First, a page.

Finder is committed to editorial independence. While we receive compensation when you click links to partners, they do not influence our content.

Mortgage protection insurance

Do you need mortgage protection insurance?


Fact checked

Mortgage protection insurance can pay your mortgage if something goes wrong, but so can income protection and death cover. So is it worth it? It depends on your personal preference and financial situation.

What is mortgage protection insurance?

Mortgage protection insurance is a type of life insurance that is designed to protect one very specific but important asset: your home. Sometimes referred to as home loan protection insurance, mortgage protection insurance can cover you, the borrower, in case you can’t pay your loan. It can pay the cost of regular monthly mortgage repayments if you die, become seriously ill or lose your job.

Not to be confused with lenders mortgage insurance (a type of insurance that lenders can take out if they think a borrower is a high risk), mortgage protection insurance covers the borrower, not the lender. With mortgage protection insurance, the borrower owns the policy and usually pays a monthly or annual premium in return for financial protection should an insured event prevent them from paying their loan.

Mortgage protection insurance providers

Here are some of the mortgage protection insurance providers we found that are available in New Zealand:

What does mortgage protection cover?

Mortgage protection insurance can cover mortgage repayments for the following:

  • Disability. If you suffer temporary disablement, permanent disablement and cannot work.
  • Loss of job. If you are made redundant but not if you simply quit your job.
  • Death. If you pass away, mortgage protection may continue to pay your mortgage repayments, so that your family doesn’t have to.

Bear in mind that most policies exclude any pre-existing condition prior to purchasing mortgage insurance protection. So if you receive a medical consultation for any ailment or condition in the 12 months before you purchase the policy, and that medical condition leads to a claim after the policy commences, you aren’t covered.

Also, you are not typically covered for disability or loss of job if you work part-time, casual, contract, or in a temporary capacity for less than 20 hours per week. This is generally also the case if you are self-employed and work less than 20 hours per week.

What are the pros of mortgage insurance?

Unsure about mortgage insurance? There are benefits to taking out cover.

  • You can protect one of your biggest investments. A mortgage ties together your financial security, your investment and your house.
  • It can protect your mortgage from any loss of income. Whether due to disability, redundancy, illness or other involuntary unemployment and you are unable to pay your mortgage, your payments are covered.
  • It has flexible options. You can choose a policy that covers you against fewer or more risks as desired. Options may include big lump sums to be paid if you die so that your family can repay the entire mortgage, policies that cover mortgage repayment costs for a set period of time, and more.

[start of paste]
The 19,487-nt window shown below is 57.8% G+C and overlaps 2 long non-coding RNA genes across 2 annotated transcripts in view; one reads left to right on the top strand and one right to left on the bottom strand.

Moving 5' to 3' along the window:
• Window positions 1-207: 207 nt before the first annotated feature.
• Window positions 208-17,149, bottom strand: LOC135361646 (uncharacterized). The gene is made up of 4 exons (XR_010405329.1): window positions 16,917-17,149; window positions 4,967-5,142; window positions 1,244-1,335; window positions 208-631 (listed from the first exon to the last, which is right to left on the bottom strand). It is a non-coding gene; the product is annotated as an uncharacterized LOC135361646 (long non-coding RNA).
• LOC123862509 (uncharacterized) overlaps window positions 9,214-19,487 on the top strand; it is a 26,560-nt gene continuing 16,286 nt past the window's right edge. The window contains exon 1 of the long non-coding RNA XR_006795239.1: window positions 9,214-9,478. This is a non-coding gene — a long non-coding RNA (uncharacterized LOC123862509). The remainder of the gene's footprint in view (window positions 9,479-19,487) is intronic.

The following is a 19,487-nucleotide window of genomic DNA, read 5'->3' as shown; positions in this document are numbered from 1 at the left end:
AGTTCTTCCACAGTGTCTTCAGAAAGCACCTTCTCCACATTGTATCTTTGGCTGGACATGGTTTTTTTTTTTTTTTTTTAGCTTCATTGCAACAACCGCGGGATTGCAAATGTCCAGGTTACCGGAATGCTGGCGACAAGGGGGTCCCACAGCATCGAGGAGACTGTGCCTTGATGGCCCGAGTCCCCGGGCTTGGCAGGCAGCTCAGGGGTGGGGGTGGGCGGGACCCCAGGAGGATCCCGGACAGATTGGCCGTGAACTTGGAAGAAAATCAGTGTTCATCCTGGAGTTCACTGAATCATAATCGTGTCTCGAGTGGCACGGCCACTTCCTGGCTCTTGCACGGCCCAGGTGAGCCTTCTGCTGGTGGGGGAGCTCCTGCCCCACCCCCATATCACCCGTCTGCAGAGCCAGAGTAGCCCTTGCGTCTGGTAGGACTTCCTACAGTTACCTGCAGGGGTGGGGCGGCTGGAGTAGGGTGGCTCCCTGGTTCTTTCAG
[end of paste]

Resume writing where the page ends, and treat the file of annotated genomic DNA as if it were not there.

• It can be budgeted for alongside the mortgage itself. You can budget for mortgage protection insurance by calculating its costs alongside the mortgage itself. Consider how your insurance premiums will extend your repayment period and affect the total cost of your mortgage to get a clearer idea of its value for money.

What are the cons of mortgage insurance?

Before committing to any type of insurance policy, it’s worth considering the drawbacks.

  • It only covers your mortgage. Your home is definitely worth protecting, but there are other insurance options out there that will protect your home and everything else. Income protection insurance, for example, can cover mortgage repayments, school fees, day-to-day living expenses and other loan repayments like a car loan.
  • Only one payout. In the event that both parties named on the policy were to pass away, any surviving dependents would only receive the one benefit.
  • Premiums may vary depending on your job security and the wider economy, which means it tends to get more expensive as it gets more important.
  • If the housing market collapses or your property loses value. If this happens, you might end up with an overpriced and over-comprehensive mortgage protection policy.
  • Relationship breakdowns. Issues can arise in the event that a relationship breaks down and the policy needs to be split.

Is mortgage protection insurance worth it?

Mortgage protection insurance only covers your mortgage. As you know, your mortgage is simply a part of your day-to-day expenses, albeit a significant portion, which means if you are forced to stop work and made a successful claim, you still have other bills to pay, such as:

  • School costs. If you have children, you need to continue paying their school costs.
  • Other loans. Whether it’s a car loan or a student loan, many of us are paying off more than just our home loan at some point in our lives.
  • Living expenses. With mortgage protection insurance, you still need to find money to pay for essentials like food, energy bills and transport costs.